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Show your support for AED''s work in Washington by supporting the AED WEF|
November is upon us, which means fundraising for AED''s Washington Education Fund (WEF) is set to begin.
Last year, WEF experienced unprecedented participation by equipment industry leaders, leading to a record $37,000 in contributions. But with issues like the IRS'' dual use equipment depreciation coordinated issue paper (DUED CIP), the parts inventory accounting petition to the IRS, permanent death tax repeal, a growing water funding gap, and product liability reform looming large, your WEF contribution is more important than ever.
The WEF is a special AED account, funded by contributions from AED member companies, that helps offset the costs associated with AED''s legislative, regulatory, and grassroots development activities. Over the past year, WEF money contributed by member companies has helped AED:
If you think AED''s work on Capitol Hill on issues like rental preferences, death tax repeal, the depreciation bonus, Section 179 small business expensing, reducing health care costs, and highway and water infrastructure funding is important, we hope that you''ll join your industry colleagues in contributing to the WEF for 2006.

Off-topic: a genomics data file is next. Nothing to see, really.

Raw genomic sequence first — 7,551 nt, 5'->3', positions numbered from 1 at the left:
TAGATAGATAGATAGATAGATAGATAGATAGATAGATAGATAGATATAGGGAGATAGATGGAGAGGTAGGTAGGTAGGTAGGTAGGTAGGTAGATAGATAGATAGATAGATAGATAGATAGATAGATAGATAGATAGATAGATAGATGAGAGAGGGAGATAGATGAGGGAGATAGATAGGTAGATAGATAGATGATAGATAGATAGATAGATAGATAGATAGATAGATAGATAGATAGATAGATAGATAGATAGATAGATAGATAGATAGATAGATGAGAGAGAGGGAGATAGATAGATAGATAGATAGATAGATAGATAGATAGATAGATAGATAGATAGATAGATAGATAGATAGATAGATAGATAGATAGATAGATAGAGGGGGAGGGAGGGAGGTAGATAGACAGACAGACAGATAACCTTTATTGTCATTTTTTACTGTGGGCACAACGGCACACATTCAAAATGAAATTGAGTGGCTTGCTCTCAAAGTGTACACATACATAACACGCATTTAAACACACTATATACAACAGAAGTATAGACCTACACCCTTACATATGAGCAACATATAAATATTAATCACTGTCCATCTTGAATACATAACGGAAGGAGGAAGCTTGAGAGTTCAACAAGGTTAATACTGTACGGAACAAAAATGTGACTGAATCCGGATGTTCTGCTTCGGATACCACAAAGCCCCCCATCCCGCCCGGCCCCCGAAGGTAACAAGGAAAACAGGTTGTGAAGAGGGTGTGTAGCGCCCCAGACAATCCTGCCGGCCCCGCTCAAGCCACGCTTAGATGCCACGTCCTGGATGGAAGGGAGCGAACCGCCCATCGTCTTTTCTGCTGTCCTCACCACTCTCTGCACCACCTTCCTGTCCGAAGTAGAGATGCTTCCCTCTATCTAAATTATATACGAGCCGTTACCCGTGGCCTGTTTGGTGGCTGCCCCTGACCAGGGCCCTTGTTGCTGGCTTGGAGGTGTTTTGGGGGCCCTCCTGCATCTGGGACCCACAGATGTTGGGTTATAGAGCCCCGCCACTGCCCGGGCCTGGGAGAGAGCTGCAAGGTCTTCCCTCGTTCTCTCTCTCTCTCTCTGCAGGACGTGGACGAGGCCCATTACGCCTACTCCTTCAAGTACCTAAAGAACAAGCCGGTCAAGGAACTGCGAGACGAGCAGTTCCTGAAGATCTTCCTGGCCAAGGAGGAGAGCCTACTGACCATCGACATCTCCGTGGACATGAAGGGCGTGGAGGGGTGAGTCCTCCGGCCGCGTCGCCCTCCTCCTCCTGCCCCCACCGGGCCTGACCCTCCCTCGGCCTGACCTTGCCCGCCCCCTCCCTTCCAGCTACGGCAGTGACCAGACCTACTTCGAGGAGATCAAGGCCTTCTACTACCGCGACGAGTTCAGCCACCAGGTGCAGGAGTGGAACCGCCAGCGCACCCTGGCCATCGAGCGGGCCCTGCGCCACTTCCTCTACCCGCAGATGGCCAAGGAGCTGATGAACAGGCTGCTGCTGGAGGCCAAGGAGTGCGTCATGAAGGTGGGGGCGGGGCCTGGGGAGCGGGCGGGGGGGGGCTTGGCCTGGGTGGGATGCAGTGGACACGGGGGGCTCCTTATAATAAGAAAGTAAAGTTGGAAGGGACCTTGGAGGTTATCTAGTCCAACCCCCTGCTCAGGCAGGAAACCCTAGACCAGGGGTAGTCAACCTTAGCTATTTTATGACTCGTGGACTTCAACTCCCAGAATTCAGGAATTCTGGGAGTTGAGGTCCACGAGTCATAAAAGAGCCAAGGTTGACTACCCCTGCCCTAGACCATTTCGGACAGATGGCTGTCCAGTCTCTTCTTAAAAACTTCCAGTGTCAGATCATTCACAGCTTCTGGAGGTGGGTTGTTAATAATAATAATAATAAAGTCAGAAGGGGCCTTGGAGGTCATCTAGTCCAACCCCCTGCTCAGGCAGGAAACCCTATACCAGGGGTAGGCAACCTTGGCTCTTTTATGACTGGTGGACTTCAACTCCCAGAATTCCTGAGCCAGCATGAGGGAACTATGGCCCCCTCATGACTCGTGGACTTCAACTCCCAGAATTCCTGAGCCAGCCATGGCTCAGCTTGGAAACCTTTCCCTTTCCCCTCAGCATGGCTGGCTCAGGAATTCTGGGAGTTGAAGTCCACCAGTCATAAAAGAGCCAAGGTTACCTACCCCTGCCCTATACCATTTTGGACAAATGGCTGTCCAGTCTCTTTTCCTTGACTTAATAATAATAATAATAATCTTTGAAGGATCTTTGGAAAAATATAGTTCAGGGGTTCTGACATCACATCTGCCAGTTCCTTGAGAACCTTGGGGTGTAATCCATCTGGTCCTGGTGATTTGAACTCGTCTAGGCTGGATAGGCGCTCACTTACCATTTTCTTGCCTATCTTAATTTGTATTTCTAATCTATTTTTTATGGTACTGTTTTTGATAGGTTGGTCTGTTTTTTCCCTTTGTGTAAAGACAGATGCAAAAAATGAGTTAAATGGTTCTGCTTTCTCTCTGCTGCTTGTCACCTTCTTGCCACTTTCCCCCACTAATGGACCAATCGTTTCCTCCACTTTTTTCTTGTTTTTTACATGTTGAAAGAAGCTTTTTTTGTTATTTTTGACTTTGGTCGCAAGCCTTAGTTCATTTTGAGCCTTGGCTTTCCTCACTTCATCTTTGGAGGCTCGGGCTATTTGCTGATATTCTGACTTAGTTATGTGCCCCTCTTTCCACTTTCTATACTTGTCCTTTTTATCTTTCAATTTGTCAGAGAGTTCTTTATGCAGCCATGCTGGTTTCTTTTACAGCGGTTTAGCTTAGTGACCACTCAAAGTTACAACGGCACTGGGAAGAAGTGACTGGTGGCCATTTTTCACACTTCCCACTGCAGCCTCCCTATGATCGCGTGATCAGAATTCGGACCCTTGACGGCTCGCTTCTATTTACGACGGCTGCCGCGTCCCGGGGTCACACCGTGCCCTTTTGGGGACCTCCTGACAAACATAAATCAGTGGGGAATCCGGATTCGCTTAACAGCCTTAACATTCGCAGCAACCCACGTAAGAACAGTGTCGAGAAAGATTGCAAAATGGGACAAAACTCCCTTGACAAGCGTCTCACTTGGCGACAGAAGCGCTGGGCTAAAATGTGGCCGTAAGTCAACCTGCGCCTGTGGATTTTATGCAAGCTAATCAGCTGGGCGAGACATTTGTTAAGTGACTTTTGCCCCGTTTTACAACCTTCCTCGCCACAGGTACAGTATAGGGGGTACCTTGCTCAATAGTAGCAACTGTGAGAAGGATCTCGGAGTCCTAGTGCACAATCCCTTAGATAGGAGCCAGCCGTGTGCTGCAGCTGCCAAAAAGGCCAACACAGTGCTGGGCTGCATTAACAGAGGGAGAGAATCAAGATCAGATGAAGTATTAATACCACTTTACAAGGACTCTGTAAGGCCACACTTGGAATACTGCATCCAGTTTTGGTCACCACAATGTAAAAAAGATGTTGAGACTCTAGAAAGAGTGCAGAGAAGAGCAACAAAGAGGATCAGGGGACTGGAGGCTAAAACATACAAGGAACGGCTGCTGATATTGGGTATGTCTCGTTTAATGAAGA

Companies that support the WEF will receive a plaque thanking them for being a part of AED''s work in the nation''s capital. WEF supporters also will be recognized at AED''s Annual Meeting and in AED publications. Supporters will be recognized at four levels: Champion ($2,500 contribution); Patron ($1,250); Donor ($750); and Friend ($350).
In 2005, the WEF had its most successful fundraising campaign ever. Help make 2006 another record breaking year. Simply click on the link to download the AED WEF contribution form: http://www.aednet.org/government/pdf/ContribForm2006.pdf. Then complete it and fax or mail it to AED''s Washington Office.